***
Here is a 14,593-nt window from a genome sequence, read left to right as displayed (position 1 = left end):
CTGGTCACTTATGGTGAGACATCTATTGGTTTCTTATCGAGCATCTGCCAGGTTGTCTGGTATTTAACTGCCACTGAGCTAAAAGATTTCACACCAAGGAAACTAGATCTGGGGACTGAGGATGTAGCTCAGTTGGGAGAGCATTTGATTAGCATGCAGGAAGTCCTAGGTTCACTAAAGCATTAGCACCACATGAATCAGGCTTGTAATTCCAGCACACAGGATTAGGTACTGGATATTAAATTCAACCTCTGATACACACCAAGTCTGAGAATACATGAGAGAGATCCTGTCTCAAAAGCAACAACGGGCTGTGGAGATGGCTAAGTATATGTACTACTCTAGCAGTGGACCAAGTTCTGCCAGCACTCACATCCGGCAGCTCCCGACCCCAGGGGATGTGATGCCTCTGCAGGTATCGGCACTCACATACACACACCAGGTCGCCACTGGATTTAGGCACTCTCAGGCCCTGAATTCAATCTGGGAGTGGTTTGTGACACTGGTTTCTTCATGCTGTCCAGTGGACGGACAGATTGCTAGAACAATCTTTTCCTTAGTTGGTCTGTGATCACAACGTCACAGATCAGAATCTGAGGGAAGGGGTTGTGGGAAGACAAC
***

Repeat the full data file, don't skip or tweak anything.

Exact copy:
Here is a 14,593-nt window from a genome sequence, read left to right as displayed (position 1 = left end):
CTGGTCACTTATGGTGAGACATCTATTGGTTTCTTATCGAGCATCTGCCAGGTTGTCTGGTATTTAACTGCCACTGAGCTAAAAGATTTCACACCAAGGAAACTAGATCTGGGGACTGAGGATGTAGCTCAGTTGGGAGAGCATTTGATTAGCATGCAGGAAGTCCTAGGTTCACTAAAGCATTAGCACCACATGAATCAGGCTTGTAATTCCAGCACACAGGATTAGGTACTGGATATTAAATTCAACCTCTGATACACACCAAGTCTGAGAATACATGAGAGAGATCCTGTCTCAAAAGCAACAACGGGCTGTGGAGATGGCTAAGTATATGTACTACTCTAGCAGTGGACCAAGTTCTGCCAGCACTCACATCCGGCAGCTCCCGACCCCAGGGGATGTGATGCCTCTGCAGGTATCGGCACTCACATACACACACCAGGTCGCCACTGGATTTAGGCACTCTCAGGCCCTGAATTCAATCTGGGAGTGGTTTGTGACACTGGTTTCTTCATGCTGTCCAGTGGACGGACAGATTGCTAGAACAATCTTTTCCTTAGTTGGTCTGTGATCACAACGTCACAGATCAGAATCTGAGGGAAGGGGTTGTGGGAAGACAAC